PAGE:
SOME 1 million acres burned. At least five people dead. More than 100,000 people displaced. Smoke billowing as far away as Nebraska. Large sections of California are on fire again, amid unusual weather conditions, and President Trump had hostile words for the state and its people. “I see again the forest fires are starting,” he said Thursday. “I said, you gotta clean your floors, you gotta clean your forests.” He added: “Maybe we’re just going to have to make them pay for it because they don’t listen to us.”

This is the third year running in which Mr. Trump has threatened to withhold federal emergency funds to fight California’s wildfires, based on lunatic theories about their causes. Clearing lumber and debris might reduce fire risk in some areas, but not in many of the places where wildfires have actually struck in California in recent years, such as grasslands. “Raking” the forest floor, as Mr. Trump has recommended, would have done little to prevent catastrophic fires caused by bad power lines that ignited dry grass. The fact that so many of these fires abut suburban communities reveals why the damage is so expensive — and that additional logging would not solve the whole problem.

It is often difficult to determine whether Mr. Trump believes his own nonsense or deploys it cynically. Revelations from former Department of Homeland Security chief of staff Miles Taylor suggest the president’s primary motive may be revenge. “He told us to stop giving money to people whose houses had burned down because he was so rageful that people in the state of California didn’t support him,” Mr. Taylor recounted. Thankfully, the president has not managed to follow through on his defunding threats — yet.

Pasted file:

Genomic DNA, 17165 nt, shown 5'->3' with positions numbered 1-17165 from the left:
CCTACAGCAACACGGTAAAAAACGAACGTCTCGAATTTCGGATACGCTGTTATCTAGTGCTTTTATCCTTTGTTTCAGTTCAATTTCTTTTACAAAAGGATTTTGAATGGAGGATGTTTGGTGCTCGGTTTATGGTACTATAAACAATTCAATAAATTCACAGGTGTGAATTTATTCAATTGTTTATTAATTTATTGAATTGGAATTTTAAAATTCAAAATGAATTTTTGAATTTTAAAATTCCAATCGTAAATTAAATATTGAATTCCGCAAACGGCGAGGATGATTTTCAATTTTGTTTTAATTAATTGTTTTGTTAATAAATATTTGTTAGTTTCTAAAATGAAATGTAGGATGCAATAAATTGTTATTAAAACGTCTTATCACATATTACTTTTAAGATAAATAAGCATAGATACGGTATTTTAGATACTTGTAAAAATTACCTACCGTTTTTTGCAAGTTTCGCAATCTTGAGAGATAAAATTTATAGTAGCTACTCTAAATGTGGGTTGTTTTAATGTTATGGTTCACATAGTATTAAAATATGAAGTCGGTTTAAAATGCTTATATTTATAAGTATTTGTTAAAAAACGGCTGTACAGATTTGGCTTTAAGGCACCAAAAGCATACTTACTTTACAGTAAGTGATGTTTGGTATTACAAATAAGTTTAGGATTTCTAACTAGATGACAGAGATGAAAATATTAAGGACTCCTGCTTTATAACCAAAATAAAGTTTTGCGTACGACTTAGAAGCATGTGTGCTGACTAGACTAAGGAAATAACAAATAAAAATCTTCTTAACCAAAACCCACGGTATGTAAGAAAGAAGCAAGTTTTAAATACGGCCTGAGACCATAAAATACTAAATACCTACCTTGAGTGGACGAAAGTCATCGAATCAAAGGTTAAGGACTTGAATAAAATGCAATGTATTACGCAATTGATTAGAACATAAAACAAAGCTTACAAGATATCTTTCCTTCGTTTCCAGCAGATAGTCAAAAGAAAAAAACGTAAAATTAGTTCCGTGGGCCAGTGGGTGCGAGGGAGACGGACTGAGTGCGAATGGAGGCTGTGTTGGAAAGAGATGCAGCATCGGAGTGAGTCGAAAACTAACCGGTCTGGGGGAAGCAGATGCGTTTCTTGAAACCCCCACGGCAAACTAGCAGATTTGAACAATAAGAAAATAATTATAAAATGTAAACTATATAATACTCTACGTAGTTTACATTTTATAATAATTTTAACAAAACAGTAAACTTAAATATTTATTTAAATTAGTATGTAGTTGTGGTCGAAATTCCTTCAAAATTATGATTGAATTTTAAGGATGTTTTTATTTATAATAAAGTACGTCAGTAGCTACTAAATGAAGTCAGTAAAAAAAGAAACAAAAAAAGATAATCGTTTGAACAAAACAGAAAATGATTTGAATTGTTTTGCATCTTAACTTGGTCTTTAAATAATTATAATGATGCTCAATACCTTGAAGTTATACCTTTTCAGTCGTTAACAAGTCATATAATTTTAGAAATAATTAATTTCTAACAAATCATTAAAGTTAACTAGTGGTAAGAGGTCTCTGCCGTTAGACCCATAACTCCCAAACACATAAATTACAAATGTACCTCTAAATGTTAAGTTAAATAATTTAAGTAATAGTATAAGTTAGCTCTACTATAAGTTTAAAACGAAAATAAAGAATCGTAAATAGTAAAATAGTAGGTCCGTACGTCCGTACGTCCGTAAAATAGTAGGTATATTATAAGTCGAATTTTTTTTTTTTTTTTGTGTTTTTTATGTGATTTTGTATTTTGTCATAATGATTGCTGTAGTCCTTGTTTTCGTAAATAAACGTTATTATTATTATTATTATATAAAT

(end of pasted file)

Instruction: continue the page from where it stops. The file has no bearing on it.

No matter what else factors into them, Mr. Trump’s weird outbursts about forest cleaning are clearly attempts to deny the obvious: This is what a warming world looks like. Northern California is suffering through a massive heat wave and a highly unusual barrage of fire-inducing lightning strikes. While it is too soon to say for certain how climate change interacted with these weather patterns this year, longer and more intense heat waves are among the most confident predictions scientists can make about what will happen as average global temperatures rise. Warmer temperatures are also expected to increase the frequency of lightning strikes by encouraging the updraft effects that drive them. Meanwhile, scientists warn that California and the American West are in a long period of “megadrought” that is making the landscape progressively more arid.

The Trump era has shown Americans what people in other nations learned when ruled by their own incompetent demagogues: It takes ever more outlandish falsehoods to deny realities that stare one in the face.

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